OpenText, a company that develops and sells enterprise information management software, released a new survey today revealing the extent to which the effects of information overload are impacting Canadians, and how this has changed through the COVID-19 pandemic. 

OpenText surveyed 27,000 consumers worldwide, including 2000 Canadians, in 12 countries. 

Highlights from the survey reveal that over three quarters of Canadian respondents now feel that information overload, including the constant bombardment of news, pervasive social media, or too many apps to check daily – is contributing to their everyday stress. This compares with just 43 per cent who indicated in an OpenText survey conducted in 2020 that information overload contributed to their daily stress.

Additionally, only 44 per cent of Canadian employees responding to this year’s survey said they feel they are equipped with the right digital tools to work at home. However, at the start of the pandemic, 67 per cent of respondents said they felt prepared for remote work.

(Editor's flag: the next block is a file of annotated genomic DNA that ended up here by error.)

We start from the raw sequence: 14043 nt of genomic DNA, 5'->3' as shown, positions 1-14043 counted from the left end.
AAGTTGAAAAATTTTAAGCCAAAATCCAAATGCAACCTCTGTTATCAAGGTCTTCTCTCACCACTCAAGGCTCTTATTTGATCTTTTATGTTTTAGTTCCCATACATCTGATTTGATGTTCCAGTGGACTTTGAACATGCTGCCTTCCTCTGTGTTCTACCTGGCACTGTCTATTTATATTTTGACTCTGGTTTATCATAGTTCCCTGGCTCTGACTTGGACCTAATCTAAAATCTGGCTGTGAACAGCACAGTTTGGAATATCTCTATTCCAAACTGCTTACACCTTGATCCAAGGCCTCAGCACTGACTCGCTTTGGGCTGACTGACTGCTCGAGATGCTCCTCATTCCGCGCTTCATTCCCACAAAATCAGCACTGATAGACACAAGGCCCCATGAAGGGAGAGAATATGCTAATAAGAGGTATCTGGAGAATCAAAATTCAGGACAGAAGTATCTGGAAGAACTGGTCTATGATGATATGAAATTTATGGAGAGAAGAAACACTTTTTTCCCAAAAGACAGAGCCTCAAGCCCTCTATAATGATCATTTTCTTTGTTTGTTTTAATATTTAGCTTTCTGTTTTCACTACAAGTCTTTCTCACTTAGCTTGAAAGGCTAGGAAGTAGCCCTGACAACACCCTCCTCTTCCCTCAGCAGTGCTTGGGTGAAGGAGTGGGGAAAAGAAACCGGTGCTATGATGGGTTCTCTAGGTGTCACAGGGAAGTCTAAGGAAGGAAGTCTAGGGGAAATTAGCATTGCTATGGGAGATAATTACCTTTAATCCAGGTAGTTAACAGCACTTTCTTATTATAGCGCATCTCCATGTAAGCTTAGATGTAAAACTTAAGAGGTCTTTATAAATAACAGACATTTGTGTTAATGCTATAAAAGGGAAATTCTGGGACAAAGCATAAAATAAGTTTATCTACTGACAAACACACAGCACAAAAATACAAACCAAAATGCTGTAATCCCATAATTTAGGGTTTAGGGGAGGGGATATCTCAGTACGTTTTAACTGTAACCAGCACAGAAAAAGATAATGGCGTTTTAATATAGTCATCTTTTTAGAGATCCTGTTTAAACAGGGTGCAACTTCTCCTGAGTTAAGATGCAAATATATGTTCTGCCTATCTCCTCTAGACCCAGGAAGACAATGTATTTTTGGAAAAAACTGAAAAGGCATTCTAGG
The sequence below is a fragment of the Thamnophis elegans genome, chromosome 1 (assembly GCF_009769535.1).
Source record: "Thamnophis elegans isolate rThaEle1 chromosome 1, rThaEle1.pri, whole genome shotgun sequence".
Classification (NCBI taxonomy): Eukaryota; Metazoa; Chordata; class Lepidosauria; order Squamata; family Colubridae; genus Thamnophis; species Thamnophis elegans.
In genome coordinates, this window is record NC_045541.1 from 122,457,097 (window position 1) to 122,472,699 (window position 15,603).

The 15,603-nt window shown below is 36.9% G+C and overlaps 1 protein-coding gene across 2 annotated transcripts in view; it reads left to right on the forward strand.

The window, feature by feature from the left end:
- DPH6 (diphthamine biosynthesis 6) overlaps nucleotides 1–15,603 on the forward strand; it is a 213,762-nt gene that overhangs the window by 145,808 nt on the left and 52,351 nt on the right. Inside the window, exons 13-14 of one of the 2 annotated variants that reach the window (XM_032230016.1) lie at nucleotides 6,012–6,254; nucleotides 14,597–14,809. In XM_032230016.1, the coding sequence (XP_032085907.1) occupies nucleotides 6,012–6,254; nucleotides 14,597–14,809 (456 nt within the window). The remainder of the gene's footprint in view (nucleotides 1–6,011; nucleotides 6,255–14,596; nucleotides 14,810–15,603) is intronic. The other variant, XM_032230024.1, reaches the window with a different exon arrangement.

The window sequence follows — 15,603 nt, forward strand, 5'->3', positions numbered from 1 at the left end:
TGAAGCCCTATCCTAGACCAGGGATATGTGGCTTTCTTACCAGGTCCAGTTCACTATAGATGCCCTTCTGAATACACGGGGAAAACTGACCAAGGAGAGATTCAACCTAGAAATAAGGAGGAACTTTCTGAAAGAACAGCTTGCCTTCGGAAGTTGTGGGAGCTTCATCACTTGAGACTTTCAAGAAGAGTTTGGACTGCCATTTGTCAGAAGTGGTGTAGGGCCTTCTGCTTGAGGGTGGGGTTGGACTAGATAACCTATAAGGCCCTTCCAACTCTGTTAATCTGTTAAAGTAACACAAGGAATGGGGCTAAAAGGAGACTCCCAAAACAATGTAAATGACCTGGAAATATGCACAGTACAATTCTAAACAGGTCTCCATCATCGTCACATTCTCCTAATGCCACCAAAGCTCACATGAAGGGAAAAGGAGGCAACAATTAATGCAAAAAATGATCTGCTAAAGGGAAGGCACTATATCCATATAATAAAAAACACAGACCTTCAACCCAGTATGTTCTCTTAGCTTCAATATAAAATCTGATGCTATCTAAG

Thirty nine per cent of employees said that they normally spend one or more hours per day searching on company networks or shared systems for specific work files or pieces of information just to complete tasks for their job, and almost a half reported information scattered across multiple locations is hampering their ability to find the information they need to do their job.

The survey also revealed that about half of surveyed employees use personal file sharing systems like OneDrive, Google Drive, WhatsApp, and Dropbox for work related file sharing as a way to make things easier for them.

More information about the survey and its findings are available here.  

The post New survey reveals Canadians are experiencing effects of ‘Information Overload’ first appeared on IT World Canada.

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